Opponents of the Common Core standards protested the appearance of former Florida Gov. Jeb Bush in Tampa Friday at the Hillsborough County Republican Lincoln Day dinner.
The newly declared 2016 presidential contender was in his home state to address hundreds of people at the fundraising event, reports SaintPetersBlog.
Protesters’s concerns about Common Core ranged from the amount of testing, to federal intrusion in education, to “Common Core math.”
“I’m against anything that nationalizes education,” said Emma Jane Miller, a member of the Hillsborough County Republican Executive Committee who was unhappy with Bush as the choice of keynote at the dinner. “When Jeb Bush left Florida in 2006, he helped create the Foundation for Excellence in Education, and they have done nothing but push Common Core in 45 states.”
Miller said she hopes Common Core opponents will be able to prevent Bush from getting the Republican nomination.
Similarly, Jim McGlothlin from Riverview is also an opponent of Common Core.
“I’m not an education person, but I’ve talked to a few teachers and they seem to think there’s too much testing,” he said. “Instead of teaching to kids they’re teaching to pass a test and that’s not a good thing.”
Betty James from Sun City Center also joined the protest.
“You have to look at the curriculum to really see what’s going on there – how they’re trying to make the children learn math,” James asserted. “It takes them more than 20 minutes to solve a simple problem, and something you could do if you could memorize addition and subtraction, you would do within three seconds, and it takes them all this time to fill out these little boxes.”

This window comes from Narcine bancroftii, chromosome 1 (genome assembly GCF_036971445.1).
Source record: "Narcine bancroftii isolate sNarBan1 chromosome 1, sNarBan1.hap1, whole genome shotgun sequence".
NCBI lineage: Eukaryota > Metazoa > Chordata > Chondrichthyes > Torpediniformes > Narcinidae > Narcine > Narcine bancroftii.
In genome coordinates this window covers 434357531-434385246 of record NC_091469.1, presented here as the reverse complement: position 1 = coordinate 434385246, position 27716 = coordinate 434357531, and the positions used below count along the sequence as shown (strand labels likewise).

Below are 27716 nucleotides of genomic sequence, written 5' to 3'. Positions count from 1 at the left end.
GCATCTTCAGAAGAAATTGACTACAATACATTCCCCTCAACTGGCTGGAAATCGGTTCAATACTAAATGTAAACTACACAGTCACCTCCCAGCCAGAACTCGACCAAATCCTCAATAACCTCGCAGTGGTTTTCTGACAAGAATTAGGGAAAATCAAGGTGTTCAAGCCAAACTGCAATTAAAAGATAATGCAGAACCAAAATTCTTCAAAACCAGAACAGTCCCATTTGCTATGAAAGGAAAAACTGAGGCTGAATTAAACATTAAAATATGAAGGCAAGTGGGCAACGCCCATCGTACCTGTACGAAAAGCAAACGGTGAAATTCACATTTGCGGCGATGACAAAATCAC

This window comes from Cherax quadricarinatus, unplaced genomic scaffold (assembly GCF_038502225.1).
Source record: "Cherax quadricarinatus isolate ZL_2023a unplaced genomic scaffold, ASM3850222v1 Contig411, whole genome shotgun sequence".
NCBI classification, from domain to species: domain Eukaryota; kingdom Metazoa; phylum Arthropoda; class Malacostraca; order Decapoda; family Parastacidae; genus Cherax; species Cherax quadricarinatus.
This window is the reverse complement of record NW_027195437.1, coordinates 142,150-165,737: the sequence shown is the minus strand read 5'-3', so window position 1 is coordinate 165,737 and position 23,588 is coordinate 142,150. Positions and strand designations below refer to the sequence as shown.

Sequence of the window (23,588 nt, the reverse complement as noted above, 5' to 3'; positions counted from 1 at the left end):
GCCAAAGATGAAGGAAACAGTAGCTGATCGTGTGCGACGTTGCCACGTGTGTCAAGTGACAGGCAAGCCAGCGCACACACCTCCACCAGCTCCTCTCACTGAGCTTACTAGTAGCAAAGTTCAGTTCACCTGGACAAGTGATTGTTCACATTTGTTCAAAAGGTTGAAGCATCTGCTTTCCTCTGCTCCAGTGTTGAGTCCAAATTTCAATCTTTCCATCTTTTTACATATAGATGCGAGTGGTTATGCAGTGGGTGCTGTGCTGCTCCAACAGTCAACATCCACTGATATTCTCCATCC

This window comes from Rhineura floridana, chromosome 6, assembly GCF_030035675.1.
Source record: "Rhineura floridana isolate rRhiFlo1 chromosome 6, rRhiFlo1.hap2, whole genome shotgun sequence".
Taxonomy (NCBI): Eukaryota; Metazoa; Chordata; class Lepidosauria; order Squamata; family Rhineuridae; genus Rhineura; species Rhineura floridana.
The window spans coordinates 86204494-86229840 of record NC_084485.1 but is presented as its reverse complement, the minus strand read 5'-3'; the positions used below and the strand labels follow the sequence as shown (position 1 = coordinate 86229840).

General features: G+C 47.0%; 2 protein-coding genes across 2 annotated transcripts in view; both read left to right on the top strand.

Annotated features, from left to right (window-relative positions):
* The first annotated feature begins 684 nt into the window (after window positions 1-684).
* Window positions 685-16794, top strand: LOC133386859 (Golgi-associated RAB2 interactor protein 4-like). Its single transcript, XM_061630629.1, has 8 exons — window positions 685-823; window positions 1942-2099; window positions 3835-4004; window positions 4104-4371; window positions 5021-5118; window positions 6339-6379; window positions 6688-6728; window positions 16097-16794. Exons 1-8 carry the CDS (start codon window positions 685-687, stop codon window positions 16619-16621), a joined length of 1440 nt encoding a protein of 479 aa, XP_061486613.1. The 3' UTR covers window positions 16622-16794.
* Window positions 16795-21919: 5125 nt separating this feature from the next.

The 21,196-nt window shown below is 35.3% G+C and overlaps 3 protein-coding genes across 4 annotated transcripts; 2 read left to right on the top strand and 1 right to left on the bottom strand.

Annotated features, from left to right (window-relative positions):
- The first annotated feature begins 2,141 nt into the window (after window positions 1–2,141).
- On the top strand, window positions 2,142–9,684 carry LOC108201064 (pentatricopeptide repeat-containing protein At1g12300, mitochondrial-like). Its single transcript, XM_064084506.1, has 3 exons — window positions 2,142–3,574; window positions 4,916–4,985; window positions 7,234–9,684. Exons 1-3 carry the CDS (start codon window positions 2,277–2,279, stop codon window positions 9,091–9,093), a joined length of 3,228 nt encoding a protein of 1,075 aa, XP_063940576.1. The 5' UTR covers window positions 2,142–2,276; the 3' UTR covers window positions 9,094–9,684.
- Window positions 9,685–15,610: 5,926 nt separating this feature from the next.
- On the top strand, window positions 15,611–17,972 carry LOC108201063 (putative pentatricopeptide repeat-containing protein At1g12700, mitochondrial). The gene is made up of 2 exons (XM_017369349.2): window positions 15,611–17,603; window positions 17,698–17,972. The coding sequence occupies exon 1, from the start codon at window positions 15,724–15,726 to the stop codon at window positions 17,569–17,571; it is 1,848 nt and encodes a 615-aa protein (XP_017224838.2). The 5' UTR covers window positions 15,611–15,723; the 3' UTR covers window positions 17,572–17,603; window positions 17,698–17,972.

“Since the 1800’s, we’ve been using the system that we’ve been using, and there’s no need to change it,” she added. “Really there isn’t. Because look at the technology that’s been developed.”
According to the Tampa Tribune, Bush touted his accomplishments as Florida’s governor during his address, including his education reforms such as his school choice agenda, voucher programs, and charter schools.
“I know we can fix the problems in Washington, D.C. because we did it together here,” Bush told the dinner’s attendees. “The fact is, too many people, especially now, think that America can’t change. That somehow we’re doomed to decline. I reject that. I hope you do as well.”
Regarding the development of the Common Core standards, Emmett McGroarty, education director at American Principles Project (APP) tells Breitbart News, “The fact is that the Common Core owners and developers prevailed upon the federal government to push the standards into the states.”
“Sadly, the standards are of poor quality, and they crowd out high quality curricula,” McGroarty added. “Governor Bush should address that issue as well as his views on the proper role of the federal government in education.”
During his address on Friday evening, Bush criticized President Obama as a “left-wing ideologue” and also slammed Democrat presidential candidate Hillary Clinton for joining Obama in ineffective foreign policy.
In September of 2013, however, Bush honored former Secretary of State Clinton with the Liberty Medal from the National Constitution Center—of which he was chairman of the board of trustees—on the eve of the first anniversary of the terrorist attack on the United States mission in Benghazi that killed four Americans.
“Former Secretary Clinton has dedicated her life to serving and engaging people across the world in democracy,” Bush said in a statement. “These efforts as a citizen, an activist, and a leader have earned Secretary Clinton this year’s Liberty Medal.”